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Exclusive: Special Counsel’s Office Is Investigating The 2016 DNC Server Hack

2016 Democratic National Convention
Image CreditJefParker / Wikimedia

There was previously no known connection between the special counsel and the government’s investigation into the 2016 Democratic National Committee hack.

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The U.S. Department of Defense tasked the same Georgia Tech researcher embroiled in the Alfa Bank hoax with investigating the “origins” of the Democratic National Committee hacker, according to an email first obtained by The Federalist on Wednesday. That email also indicates the special counsel’s office is investigating the investigation into the DNC hack and that prosecutors harbor concerns about the DOD’s decision to involve the Georgia Tech researcher in its probe.

The special counsel branded this person “Researcher-1” in court filings. His identity has since been confirmed by his attorney as Georgia Tech’s Manos Antonakakis.

Antonakakis first garnered public attention when Special Counsel John Durham indicted former Hillary Clinton campaign attorney Michael Sussmann. That one-count indictment charged the former Perkins Coie attorney with lying to FBI General Counsel James Baker when Sussmann provided Baker data and white papers purporting to show a secret communication network between the Russian-based Alfa Bank and the Trump Organization.

In charging Sussmann, the speaking indictment explained that tech executive Rodney Joffe first alerted Sussmann to data allegedly compiled by April Lorenzen that supposedly revealed a backdoor communication network between Alfa Bank and the Trump Organization. Joffe later allegedly asked two Georgia Tech researchers, Antonakakis and David Dagon—the latter identified in the indictment as Researcher-2—to mine internet data for evidence establishing a Trump-Russia connection.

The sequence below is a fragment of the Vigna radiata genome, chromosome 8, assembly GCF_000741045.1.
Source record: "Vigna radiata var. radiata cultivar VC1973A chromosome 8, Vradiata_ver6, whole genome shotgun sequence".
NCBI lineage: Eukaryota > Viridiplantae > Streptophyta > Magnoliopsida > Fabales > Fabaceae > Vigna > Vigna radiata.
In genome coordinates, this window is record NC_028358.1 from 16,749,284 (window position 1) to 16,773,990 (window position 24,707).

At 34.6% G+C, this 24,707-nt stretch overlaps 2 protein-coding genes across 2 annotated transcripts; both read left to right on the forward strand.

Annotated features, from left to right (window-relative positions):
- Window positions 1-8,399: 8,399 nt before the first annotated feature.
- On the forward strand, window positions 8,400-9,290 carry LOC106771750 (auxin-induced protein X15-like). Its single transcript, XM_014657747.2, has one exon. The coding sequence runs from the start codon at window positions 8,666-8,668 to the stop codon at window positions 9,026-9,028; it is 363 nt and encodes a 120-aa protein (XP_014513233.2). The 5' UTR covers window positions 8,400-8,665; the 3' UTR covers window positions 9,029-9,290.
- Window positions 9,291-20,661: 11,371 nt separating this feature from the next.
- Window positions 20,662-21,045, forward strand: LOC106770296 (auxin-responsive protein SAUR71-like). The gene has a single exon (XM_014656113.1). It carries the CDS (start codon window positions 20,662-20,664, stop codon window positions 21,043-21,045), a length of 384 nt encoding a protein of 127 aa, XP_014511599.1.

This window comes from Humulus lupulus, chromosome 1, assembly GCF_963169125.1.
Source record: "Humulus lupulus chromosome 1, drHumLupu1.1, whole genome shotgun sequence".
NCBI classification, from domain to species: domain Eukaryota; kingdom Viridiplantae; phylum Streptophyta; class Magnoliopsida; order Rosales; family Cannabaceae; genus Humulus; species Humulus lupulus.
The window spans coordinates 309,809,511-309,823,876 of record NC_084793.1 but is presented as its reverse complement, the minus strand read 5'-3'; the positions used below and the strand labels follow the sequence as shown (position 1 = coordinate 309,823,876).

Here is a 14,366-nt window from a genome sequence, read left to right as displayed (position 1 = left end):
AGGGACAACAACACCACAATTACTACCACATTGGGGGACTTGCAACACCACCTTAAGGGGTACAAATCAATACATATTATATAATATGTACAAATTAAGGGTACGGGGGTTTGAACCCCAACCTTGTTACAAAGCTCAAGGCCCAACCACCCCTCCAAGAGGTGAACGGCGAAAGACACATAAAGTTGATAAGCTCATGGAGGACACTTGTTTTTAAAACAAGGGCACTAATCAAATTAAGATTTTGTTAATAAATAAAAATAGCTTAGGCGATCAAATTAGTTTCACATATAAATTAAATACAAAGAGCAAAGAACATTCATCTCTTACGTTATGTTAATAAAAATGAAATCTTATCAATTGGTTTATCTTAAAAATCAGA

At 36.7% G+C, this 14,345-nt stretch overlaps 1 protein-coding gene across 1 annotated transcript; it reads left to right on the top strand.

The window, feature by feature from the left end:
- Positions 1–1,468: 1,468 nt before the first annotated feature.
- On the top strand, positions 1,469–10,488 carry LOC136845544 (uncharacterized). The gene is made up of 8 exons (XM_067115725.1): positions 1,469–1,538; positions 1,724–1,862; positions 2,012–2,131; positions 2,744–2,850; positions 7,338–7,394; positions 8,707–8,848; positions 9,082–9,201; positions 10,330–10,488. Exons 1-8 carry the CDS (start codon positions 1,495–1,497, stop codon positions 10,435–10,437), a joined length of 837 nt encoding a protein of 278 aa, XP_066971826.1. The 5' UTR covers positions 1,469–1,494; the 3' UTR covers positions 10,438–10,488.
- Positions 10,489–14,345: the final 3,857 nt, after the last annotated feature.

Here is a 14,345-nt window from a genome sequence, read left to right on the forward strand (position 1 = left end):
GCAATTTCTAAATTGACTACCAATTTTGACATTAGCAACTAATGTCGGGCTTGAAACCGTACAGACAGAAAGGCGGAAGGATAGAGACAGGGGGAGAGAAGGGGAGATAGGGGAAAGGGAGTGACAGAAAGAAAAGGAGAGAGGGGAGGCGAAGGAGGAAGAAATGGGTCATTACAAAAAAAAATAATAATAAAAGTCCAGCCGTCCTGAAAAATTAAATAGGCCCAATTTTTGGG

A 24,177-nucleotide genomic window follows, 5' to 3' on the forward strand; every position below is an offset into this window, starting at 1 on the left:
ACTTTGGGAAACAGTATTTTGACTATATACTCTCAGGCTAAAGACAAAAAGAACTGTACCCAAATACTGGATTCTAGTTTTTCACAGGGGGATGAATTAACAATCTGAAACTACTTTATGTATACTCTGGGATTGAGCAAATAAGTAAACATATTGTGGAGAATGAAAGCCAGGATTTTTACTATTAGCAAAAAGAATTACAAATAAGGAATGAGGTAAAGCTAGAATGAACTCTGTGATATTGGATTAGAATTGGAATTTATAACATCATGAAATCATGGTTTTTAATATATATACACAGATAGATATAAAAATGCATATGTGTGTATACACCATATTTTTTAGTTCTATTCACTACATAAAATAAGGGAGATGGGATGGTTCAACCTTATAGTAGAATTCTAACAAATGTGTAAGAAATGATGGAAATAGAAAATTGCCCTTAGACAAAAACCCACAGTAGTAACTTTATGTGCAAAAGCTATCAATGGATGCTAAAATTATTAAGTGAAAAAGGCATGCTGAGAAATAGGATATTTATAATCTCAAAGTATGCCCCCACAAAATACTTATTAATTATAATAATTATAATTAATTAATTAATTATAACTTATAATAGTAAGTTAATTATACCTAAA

According to the indictment, in mid-August, Antonakakis “queried internet data” maintained by Joffe’s tech company for the mail1.trump-email.com domain. The results from that search, however, showed no apparent connections between the Trump email and Russia, causing Antonakakis to tell Joffe that the results do “not make sense with the storyline you have.” Nonetheless, Joffe provided Antonakakis, Dagon, and Lorenzen a draft “white paper,” which presented a tale of an Alfa Bank-Trump secret communication channel, which the three then reviewed for Joffe.

Sussmann would later provide the Alfa Bank data and white papers to Baker, telling Baker that he was not acting on behalf of a client. The indictment alleged, however, that in reality Sussmann was acting on behalf of both the Clinton campaign and Joffe when he fed the FBI’s general counsel that Alfa Bank story.

While it has been known since Sussmann’s indictment dropped in September 2021 that the Georgia Tech researchers had allegedly reviewed the Alfa Bank data and one of the white papers Sussmann provided to the FBI, there was previously no known connection to the government’s investigation into the DNC hack. However, one email contained in a cache of documents obtained on March 9 from Georgia Tech pursuant to a Right-To-Know request reveals Antonakakis’ involvement in the investigation into the hack of the DNC.

A little more than a week after Antonakakis’s scheduled testimony before a Washington D.C. grand jury, the Georgia Tech researcher wrote to the university’s general counsel and other members of upper management to highlight areas of concern to discuss “after the dust settles.” In that email, Antonakakis launched a soliloquy that perfectly described the Russia-collusion hoax and the plot by anti-Trump politicians and the deep state intelligence and law enforcement communities to take down the president of the United States.

But to Antonakakis, the special counsel appointed to unravel this scandal was the bad guy, and he was the victim: “From where I stand, and for the first time in my life I felt that I am being investigated by law enforcement because of my ideas and the work I have done for the [U.S. government/Department of Defense],” Antonakakis wrote.

Carter Page, Felix Sater, and Michael Flynn could not be reached for comment.

Antonakakis then continued with this revealing anecdote: “I was asked point blank by Mr. DeFilippis, ‘Do you believe that DARPA should be instructing you to investigate the origins of a hacker (Guccifer_2.0) that hacked a political entity (DNC)?’”